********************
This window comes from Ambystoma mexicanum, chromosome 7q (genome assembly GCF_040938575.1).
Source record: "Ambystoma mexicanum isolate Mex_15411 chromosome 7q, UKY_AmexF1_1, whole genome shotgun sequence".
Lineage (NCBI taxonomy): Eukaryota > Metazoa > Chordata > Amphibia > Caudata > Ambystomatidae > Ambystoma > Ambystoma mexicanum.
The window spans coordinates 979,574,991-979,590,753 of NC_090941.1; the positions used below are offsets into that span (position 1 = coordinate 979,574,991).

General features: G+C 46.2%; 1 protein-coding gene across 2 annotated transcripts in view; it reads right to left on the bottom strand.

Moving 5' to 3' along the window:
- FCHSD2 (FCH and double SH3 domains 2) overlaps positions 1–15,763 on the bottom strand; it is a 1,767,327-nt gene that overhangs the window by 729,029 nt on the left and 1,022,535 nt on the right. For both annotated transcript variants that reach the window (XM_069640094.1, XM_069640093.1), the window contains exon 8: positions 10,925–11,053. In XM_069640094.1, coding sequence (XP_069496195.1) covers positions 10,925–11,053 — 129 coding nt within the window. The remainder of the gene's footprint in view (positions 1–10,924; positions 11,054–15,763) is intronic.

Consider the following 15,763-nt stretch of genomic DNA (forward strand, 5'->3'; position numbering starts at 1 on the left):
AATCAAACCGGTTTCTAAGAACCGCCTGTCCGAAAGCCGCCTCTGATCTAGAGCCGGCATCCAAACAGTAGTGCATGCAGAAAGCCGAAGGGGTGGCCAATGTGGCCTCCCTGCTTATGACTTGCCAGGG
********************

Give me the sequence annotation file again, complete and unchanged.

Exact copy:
This window comes from Ambystoma mexicanum, chromosome 7q (genome assembly GCF_040938575.1).
Source record: "Ambystoma mexicanum isolate Mex_15411 chromosome 7q, UKY_AmexF1_1, whole genome shotgun sequence".
Lineage (NCBI taxonomy): Eukaryota > Metazoa > Chordata > Amphibia > Caudata > Ambystomatidae > Ambystoma > Ambystoma mexicanum.
The window spans coordinates 979,574,991-979,590,753 of NC_090941.1; the positions used below are offsets into that span (position 1 = coordinate 979,574,991).

General features: G+C 46.2%; 1 protein-coding gene across 2 annotated transcripts in view; it reads right to left on the bottom strand.

Moving 5' to 3' along the window:
- FCHSD2 (FCH and double SH3 domains 2) overlaps positions 1–15,763 on the bottom strand; it is a 1,767,327-nt gene that overhangs the window by 729,029 nt on the left and 1,022,535 nt on the right. For both annotated transcript variants that reach the window (XM_069640094.1, XM_069640093.1), the window contains exon 8: positions 10,925–11,053. In XM_069640094.1, coding sequence (XP_069496195.1) covers positions 10,925–11,053 — 129 coding nt within the window. The remainder of the gene's footprint in view (positions 1–10,924; positions 11,054–15,763) is intronic.

Consider the following 15,763-nt stretch of genomic DNA (forward strand, 5'->3'; position numbering starts at 1 on the left):
AATCAAACCGGTTTCTAAGAACCGCCTGTCCGAAAGCCGCCTCTGATCTAGAGCCGGCATCCAAACAGTAGTGCATGCAGAAAGCCGAAGGGGTGGCCAATGTGGCCTCCCTGCTTATGACTTGCCAGGG